- I also found that lying the speaker on its back, with the buttons facing whoever is listening, produced the best sound. It looks best when stood upright to me, but that does take the edge off the bass, which you get back by lying it down.
- Also, given the price, I never felt blown away by the audio quality. It's a lot better than cheap Bluetooth speakers, or small smart speakers like the Echo Dot, but I found my older full-size Echo device consistently output cleaner sounding music. Podcasts sound great, but there's something hard to pin down about high-fidelity music. Vocals are perfect, the bass is there, but it just lacks a bit of punch, like the audio is being compressed a little. It's by no means bad – I'd say it was actively good – and for pop music, dance tracks, or rap it sounded just as good as high-end speakers or headphones. But for very nuanced tracks, or very full sounds like classical or rock, it lacked a little depth to the audio.
- The app is also a bit weak. It consistently "lost" the connection with the speaker, even though music playback continued flawlessly, and you can't really do much with it, but without it using the device is a bit more frustrating. It's also lacking any advanced features, so you can't tweak the sound profile or even rename your connected devices. The latter sounds small, but having phones (in particular) just read out a random string of numbers when they connect is much less useful than being able to call it "My Phone" or "Samsung Galaxy" or something useful. That said, the random name generator for the speaker itself was a very nice touch and made it simple to find in Bluetooth pairing menus.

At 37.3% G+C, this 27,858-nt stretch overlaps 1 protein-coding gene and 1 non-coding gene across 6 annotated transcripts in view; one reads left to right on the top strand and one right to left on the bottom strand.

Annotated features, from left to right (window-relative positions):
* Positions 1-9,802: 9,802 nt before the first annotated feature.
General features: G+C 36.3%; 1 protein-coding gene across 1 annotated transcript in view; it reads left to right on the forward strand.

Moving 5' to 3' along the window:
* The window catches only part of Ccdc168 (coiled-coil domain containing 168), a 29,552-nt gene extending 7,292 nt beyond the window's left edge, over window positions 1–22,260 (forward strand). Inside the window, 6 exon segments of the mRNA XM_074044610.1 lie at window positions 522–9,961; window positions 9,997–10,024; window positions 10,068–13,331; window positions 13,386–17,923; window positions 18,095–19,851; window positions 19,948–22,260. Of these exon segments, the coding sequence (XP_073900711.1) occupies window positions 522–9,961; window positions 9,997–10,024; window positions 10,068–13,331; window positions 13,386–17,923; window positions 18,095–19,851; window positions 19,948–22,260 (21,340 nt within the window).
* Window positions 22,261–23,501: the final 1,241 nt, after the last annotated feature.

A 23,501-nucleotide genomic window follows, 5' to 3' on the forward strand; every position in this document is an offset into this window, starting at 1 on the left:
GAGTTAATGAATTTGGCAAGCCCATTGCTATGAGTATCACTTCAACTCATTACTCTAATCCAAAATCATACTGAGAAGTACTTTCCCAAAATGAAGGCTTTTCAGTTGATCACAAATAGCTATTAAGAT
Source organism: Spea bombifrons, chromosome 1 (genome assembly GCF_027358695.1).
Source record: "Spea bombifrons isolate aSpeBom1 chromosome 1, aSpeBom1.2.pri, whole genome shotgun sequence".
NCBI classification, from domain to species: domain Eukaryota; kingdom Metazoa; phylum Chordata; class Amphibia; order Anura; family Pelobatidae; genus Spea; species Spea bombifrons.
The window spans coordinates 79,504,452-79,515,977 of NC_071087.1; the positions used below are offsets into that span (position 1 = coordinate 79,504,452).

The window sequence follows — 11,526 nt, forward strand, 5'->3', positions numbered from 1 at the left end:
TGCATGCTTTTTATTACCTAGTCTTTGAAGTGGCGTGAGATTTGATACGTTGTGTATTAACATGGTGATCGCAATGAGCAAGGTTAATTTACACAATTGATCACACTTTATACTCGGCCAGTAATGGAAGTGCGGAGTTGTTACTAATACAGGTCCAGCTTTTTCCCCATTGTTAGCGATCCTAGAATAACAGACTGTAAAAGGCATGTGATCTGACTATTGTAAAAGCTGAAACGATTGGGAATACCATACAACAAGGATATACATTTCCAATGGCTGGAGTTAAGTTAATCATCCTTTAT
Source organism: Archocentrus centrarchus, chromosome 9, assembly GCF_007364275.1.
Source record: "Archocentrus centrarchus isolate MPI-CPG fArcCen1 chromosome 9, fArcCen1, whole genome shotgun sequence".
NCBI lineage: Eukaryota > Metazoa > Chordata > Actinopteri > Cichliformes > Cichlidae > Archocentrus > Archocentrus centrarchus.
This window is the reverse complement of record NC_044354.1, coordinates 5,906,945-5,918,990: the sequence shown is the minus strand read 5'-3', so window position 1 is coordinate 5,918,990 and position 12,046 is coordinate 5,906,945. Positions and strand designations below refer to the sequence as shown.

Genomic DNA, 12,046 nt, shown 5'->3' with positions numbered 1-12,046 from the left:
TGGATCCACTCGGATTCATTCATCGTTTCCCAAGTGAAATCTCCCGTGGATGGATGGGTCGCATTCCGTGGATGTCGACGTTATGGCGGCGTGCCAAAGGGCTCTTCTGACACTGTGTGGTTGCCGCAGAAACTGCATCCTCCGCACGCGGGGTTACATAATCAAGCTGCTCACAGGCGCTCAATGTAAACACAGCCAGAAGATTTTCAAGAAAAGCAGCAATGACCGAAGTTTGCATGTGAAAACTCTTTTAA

- Relatedly, there's no way to tell what volume the device is set to without looking at the app, which is a shame.
- Finally, it seems like the device has an inbuilt microphone*, so it's a real shame that you can't directly communicate with smart speakers! Being able to just press the central button and say "Alexa, play my most liked songs" or "OK Google, what's the news" would make the Soundlink Flex an extremely useful way to get smart home integrations into areas where smart speakers can't go, like bathrooms, gardens, or unpowered sheds/garages. Particularly given the water and dustproof design, it would make the speaker invaluable. As it is, for a travel speaker, it's still great, but I don't see myself using it as much around the home.
- I might be wrong about this. You can use the speaker to take calls when paired with a phone, but it's possible that the Soundlink is using your phone's mic to do so. For example, you can use the Alexa app on your phone by long-pressing the middle button with both devices paired, but if the phone's mic is obscured or disabled then nothing would register. I also found this hit'n'miss with how well it would work, with the Alexa device often saying it was playing music, but no sound coming out of the Soundlink, though this appears to be an issue with Alexa and not the speakers.